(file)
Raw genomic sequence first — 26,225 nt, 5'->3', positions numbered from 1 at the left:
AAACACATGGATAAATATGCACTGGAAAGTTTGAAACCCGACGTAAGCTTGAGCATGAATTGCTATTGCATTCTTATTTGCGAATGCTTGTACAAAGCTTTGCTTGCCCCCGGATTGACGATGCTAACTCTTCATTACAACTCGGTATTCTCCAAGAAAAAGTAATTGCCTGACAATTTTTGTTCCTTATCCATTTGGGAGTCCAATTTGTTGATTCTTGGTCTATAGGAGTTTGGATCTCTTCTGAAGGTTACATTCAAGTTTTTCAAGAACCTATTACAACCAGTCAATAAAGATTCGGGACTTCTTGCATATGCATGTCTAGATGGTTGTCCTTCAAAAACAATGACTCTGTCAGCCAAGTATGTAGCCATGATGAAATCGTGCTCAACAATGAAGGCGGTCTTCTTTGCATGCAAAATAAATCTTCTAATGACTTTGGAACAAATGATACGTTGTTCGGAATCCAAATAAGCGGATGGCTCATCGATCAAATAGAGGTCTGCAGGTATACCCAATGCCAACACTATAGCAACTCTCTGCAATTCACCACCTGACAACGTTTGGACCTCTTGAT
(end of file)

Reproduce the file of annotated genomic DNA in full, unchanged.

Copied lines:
Raw genomic sequence first — 26,225 nt, 5'->3', positions numbered from 1 at the left:
AAACACATGGATAAATATGCACTGGAAAGTTTGAAACCCGACGTAAGCTTGAGCATGAATTGCTATTGCATTCTTATTTGCGAATGCTTGTACAAAGCTTTGCTTGCCCCCGGATTGACGATGCTAACTCTTCATTACAACTCGGTATTCTCCAAGAAAAAGTAATTGCCTGACAATTTTTGTTCCTTATCCATTTGGGAGTCCAATTTGTTGATTCTTGGTCTATAGGAGTTTGGATCTCTTCTGAAGGTTACATTCAAGTTTTTCAAGAACCTATTACAACCAGTCAATAAAGATTCGGGACTTCTTGCATATGCATGTCTAGATGGTTGTCCTTCAAAAACAATGACTCTGTCAGCCAAGTATGTAGCCATGATGAAATCGTGCTCAACAATGAAGGCGGTCTTCTTTGCATGCAAAATAAATCTTCTAATGACTTTGGAACAAATGATACGTTGTTCGGAATCCAAATAAGCGGATGGCTCATCGATCAAATAGAGGTCTGCAGGTATACCCAATGCCAACACTATAGCAACTCTCTGCAATTCACCACCTGACAACGTTTGGACCTCTTGAT